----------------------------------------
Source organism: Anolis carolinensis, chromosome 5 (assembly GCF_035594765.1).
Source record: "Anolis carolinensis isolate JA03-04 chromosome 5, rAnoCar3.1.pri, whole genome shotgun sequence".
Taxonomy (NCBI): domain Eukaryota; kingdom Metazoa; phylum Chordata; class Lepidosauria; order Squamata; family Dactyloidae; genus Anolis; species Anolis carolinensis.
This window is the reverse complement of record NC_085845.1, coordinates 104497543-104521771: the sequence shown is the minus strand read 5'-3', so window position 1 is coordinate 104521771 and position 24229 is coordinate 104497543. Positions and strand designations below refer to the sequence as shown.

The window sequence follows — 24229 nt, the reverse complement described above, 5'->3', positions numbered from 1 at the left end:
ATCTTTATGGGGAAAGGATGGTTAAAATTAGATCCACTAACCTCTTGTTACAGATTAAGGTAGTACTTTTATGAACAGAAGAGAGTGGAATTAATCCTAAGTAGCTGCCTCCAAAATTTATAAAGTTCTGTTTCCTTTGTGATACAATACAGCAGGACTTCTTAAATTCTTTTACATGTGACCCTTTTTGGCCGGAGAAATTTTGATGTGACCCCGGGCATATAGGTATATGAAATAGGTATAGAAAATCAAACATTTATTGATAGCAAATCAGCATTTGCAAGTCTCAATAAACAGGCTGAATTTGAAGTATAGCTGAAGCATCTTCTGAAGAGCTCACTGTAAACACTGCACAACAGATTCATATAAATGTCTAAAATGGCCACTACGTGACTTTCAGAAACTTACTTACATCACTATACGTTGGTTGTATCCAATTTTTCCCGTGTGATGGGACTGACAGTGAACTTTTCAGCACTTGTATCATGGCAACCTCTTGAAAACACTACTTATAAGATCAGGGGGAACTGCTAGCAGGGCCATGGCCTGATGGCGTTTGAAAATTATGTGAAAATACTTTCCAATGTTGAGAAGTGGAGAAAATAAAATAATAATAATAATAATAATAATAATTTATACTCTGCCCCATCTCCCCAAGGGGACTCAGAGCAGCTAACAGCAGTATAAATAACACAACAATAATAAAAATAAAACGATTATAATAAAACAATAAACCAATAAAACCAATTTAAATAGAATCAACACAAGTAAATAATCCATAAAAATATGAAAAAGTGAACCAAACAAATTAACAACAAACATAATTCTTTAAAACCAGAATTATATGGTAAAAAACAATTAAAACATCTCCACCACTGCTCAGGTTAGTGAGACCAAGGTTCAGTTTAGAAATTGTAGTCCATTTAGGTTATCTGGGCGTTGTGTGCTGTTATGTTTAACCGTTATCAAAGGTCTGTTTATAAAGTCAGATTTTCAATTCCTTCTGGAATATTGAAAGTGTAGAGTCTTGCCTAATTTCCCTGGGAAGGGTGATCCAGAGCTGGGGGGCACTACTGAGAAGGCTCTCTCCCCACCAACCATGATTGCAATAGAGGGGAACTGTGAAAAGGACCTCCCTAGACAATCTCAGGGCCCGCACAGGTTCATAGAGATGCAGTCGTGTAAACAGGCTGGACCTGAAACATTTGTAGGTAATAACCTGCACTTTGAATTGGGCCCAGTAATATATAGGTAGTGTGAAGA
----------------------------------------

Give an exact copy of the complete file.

Source organism: Anolis carolinensis, chromosome 5 (assembly GCF_035594765.1).
Source record: "Anolis carolinensis isolate JA03-04 chromosome 5, rAnoCar3.1.pri, whole genome shotgun sequence".
Taxonomy (NCBI): domain Eukaryota; kingdom Metazoa; phylum Chordata; class Lepidosauria; order Squamata; family Dactyloidae; genus Anolis; species Anolis carolinensis.
This window is the reverse complement of record NC_085845.1, coordinates 104497543-104521771: the sequence shown is the minus strand read 5'-3', so window position 1 is coordinate 104521771 and position 24229 is coordinate 104497543. Positions and strand designations below refer to the sequence as shown.

The window sequence follows — 24229 nt, the reverse complement described above, 5'->3', positions numbered from 1 at the left end:
ATCTTTATGGGGAAAGGATGGTTAAAATTAGATCCACTAACCTCTTGTTACAGATTAAGGTAGTACTTTTATGAACAGAAGAGAGTGGAATTAATCCTAAGTAGCTGCCTCCAAAATTTATAAAGTTCTGTTTCCTTTGTGATACAATACAGCAGGACTTCTTAAATTCTTTTACATGTGACCCTTTTTGGCCGGAGAAATTTTGATGTGACCCCGGGCATATAGGTATATGAAATAGGTATAGAAAATCAAACATTTATTGATAGCAAATCAGCATTTGCAAGTCTCAATAAACAGGCTGAATTTGAAGTATAGCTGAAGCATCTTCTGAAGAGCTCACTGTAAACACTGCACAACAGATTCATATAAATGTCTAAAATGGCCACTACGTGACTTTCAGAAACTTACTTACATCACTATACGTTGGTTGTATCCAATTTTTCCCGTGTGATGGGACTGACAGTGAACTTTTCAGCACTTGTATCATGGCAACCTCTTGAAAACACTACTTATAAGATCAGGGGGAACTGCTAGCAGGGCCATGGCCTGATGGCGTTTGAAAATTATGTGAAAATACTTTCCAATGTTGAGAAGTGGAGAAAATAAAATAATAATAATAATAATAATAATAATTTATACTCTGCCCCATCTCCCCAAGGGGACTCAGAGCAGCTAACAGCAGTATAAATAACACAACAATAATAAAAATAAAACGATTATAATAAAACAATAAACCAATAAAACCAATTTAAATAGAATCAACACAAGTAAATAATCCATAAAAATATGAAAAAGTGAACCAAACAAATTAACAACAAACATAATTCTTTAAAACCAGAATTATATGGTAAAAAACAATTAAAACATCTCCACCACTGCTCAGGTTAGTGAGACCAAGGTTCAGTTTAGAAATTGTAGTCCATTTAGGTTATCTGGGCGTTGTGTGCTGTTATGTTTAACCGTTATCAAAGGTCTGTTTATAAAGTCAGATTTTCAATTCCTTCTGGAATATTGAAAGTGTAGAGTCTTGCCTAATTTCCCTGGGAAGGGTGATCCAGAGCTGGGGGGCACTACTGAGAAGGCTCTCTCCCCACCAACCATGATTGCAATAGAGGGGAACTGTGAAAAGGACCTCCCTAGACAATCTCAGGGCCCGCACAGGTTCATAGAGATGCAGTCGTGTAAACAGGCTGGACCTGAAACATTTGTAGGTAATAACCTGCACTTTGAATTGGGCCCAGTAATATATAGGTAGTGTGAAGA